Tag Archives: The Thinker

We heart art!

Auguste Rodin. The Thinker. Original model 1880; this cast 1904‑1917. The Baltimore Museum of Art: The Jacob Epstein Collection, BMA 1930.25.1

Auguste Rodin. The Thinker. Original model 1880; this cast 1904‑1917. The Baltimore Museum of Art: The Jacob Epstein Collection, BMA 1930.25.1

Last weekend, we celebrated Valentine’s Day at the BMA by asking visitors to share their love for art, and place a paper heart on the floor in front of an artwork crush. We had a great time watching people decide which works of art deserved their love. One couple wandered around the BMA for hours, hearts clutched in their hands, debating which work was their favorite. Dozens of children ran up to the Welcome Desk multiple times, unable to choose only one work of art to love.

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In three days, there were 1705 hearts placed next to the works of art. From that, your most loved works were:

61 hearts Auguste Rodin The Thinker Original model 1880; this cast 1904-1917
48 hearts Edgar Degas Little Dancer, Aged Fourteen Original model 1881; this cast 1919-1921.
29 hearts Nick Cave Soundsuit 2013
28 hearts Louis Comfort Tiffany Window: Baptism of Christ c. 1897
23 hearts Henri Matisse Purple Robe and Anemones 1937
23 hearts Pablo Picasso Mother and Child 1922
20 hearts Auguste Rodin The Kiss Original model c. 1880-1881; this cast before 1923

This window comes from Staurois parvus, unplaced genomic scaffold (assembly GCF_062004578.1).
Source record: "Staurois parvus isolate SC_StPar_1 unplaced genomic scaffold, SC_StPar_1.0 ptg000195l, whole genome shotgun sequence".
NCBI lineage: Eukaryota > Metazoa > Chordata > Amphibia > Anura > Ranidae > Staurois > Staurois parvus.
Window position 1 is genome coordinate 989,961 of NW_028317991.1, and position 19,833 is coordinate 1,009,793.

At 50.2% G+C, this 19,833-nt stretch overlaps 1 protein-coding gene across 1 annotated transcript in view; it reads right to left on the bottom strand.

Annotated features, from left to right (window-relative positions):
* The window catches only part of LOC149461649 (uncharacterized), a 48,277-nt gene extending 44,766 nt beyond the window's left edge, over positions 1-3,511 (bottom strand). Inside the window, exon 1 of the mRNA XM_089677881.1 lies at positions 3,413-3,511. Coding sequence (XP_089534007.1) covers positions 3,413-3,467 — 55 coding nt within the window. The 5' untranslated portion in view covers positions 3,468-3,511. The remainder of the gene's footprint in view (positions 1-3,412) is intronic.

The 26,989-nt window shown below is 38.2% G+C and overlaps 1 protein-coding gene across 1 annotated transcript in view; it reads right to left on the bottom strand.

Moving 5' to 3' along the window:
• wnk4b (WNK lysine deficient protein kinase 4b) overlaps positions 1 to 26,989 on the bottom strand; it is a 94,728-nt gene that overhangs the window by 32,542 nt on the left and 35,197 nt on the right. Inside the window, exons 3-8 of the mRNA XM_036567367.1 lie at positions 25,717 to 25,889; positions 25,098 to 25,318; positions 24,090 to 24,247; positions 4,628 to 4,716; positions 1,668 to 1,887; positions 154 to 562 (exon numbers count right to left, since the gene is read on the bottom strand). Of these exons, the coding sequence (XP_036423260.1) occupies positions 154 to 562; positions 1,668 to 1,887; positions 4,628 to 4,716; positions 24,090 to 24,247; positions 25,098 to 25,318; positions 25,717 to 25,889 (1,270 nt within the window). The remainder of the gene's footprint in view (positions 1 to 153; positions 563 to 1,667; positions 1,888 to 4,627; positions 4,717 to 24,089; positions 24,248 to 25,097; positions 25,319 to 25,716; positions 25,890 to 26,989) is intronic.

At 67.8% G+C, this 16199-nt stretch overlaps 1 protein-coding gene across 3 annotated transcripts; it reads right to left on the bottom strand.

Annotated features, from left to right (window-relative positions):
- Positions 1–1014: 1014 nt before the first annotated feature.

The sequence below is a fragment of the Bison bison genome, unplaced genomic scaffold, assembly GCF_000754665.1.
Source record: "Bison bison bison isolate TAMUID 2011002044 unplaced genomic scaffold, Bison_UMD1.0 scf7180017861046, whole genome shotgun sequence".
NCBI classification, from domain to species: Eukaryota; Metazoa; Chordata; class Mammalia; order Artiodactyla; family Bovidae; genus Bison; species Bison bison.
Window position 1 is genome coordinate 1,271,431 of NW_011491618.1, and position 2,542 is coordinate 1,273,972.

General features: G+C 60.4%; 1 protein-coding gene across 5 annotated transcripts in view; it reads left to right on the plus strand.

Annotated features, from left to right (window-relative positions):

20 hearts Dario Robleto American Seabed 2014
19 hearts Hugh Finlay Center Table 1820-1830
18 hearts Jean-Baptiste-Camille Corot Thatched Village (Flesselles, near Amiens) 1864

Visitors were also invited to photograph their heart and favorite work of art, and post to Instagram or Twitter, tagged with #artbma #heartsforart for a chance to win a BMA Catalogue. We are pleased to announce that @draloysius (Twitter) was the winner. We’ll be in touch to discuss how you can collect your prize.

Thank you everyone who participated in #heartsforart. We loved seeing what you love. It made our week!

Our Visitor Services team loved being part of #heartsforart.

Our Visitor Services team loved being part of #heartsforart.

Much love for Nick Cave. Soundsuit. 2013. The Baltimore Museum of Art: Fanny B. Thalheimer Memorial Fund, and Ellen W. P. Wasserman Acquisitions Endowment, BMA 2013.325. © Nick Cave. Courtesy of the artist and Jack Shainman Gallery, New York

Much love for Nick Cave. Soundsuit. 2013. The Baltimore Museum of Art: Fanny B. Thalheimer Memorial Fund, and Ellen W. P. Wasserman Acquisitions Endowment, BMA 2013.325. © Nick Cave. Courtesy of the artist and Jack Shainman Gallery, New York